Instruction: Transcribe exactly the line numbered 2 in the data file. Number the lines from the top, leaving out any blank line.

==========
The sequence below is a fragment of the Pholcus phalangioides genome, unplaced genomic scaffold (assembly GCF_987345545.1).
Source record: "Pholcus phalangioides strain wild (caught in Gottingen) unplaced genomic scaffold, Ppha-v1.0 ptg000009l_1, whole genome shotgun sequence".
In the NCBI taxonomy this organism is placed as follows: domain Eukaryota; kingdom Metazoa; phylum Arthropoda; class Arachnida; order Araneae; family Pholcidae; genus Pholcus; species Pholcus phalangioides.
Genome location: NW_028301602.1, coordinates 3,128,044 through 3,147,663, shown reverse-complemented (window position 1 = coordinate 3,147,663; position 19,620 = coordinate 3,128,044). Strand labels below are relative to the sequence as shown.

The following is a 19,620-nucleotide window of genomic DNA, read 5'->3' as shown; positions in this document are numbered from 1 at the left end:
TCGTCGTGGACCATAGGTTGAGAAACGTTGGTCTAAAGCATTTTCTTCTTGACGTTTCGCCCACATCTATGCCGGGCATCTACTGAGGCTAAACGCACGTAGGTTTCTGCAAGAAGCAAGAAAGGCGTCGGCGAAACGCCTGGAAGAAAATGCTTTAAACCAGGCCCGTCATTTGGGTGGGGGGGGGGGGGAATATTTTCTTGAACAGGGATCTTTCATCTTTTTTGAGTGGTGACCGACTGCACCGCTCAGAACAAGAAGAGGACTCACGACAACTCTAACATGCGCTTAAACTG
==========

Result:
Source record: "Pholcus phalangioides strain wild (caught in Gottingen) unplaced genomic scaffold, Ppha-v1.0 ptg000009l_1, whole genome shotgun sequence".